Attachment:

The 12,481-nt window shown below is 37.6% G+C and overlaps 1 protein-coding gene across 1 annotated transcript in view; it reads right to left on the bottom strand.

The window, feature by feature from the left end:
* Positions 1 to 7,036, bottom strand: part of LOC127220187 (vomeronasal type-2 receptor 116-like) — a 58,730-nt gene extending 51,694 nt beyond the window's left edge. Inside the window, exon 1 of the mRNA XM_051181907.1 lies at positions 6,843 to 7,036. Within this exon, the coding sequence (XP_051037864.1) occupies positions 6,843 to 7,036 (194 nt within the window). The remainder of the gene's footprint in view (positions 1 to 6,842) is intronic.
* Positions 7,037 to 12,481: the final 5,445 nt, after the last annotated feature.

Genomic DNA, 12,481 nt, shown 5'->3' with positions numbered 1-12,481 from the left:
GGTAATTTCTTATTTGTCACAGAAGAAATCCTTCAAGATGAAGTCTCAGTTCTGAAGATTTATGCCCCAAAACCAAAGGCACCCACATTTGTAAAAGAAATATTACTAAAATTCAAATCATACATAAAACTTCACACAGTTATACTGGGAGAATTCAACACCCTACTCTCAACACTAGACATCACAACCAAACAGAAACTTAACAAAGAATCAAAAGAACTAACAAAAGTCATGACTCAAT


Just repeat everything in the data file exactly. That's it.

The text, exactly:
The 12,481-nt window shown below is 37.6% G+C and overlaps 1 protein-coding gene across 1 annotated transcript in view; it reads right to left on the bottom strand.

The window, feature by feature from the left end:
* Positions 1 to 7,036, bottom strand: part of LOC127220187 (vomeronasal type-2 receptor 116-like) — a 58,730-nt gene extending 51,694 nt beyond the window's left edge. Inside the window, exon 1 of the mRNA XM_051181907.1 lies at positions 6,843 to 7,036. Within this exon, the coding sequence (XP_051037864.1) occupies positions 6,843 to 7,036 (194 nt within the window). The remainder of the gene's footprint in view (positions 1 to 6,842) is intronic.
* Positions 7,037 to 12,481: the final 5,445 nt, after the last annotated feature.

Genomic DNA, 12,481 nt, shown 5'->3' with positions numbered 1-12,481 from the left:
GGTAATTTCTTATTTGTCACAGAAGAAATCCTTCAAGATGAAGTCTCAGTTCTGAAGATTTATGCCCCAAAACCAAAGGCACCCACATTTGTAAAAGAAATATTACTAAAATTCAAATCATACATAAAACTTCACACAGTTATACTGGGAGAATTCAACACCCTACTCTCAACACTAGACATCACAACCAAACAGAAACTTAACAAAGAATCAAAAGAACTAACAAAAGTCATGACTCAAT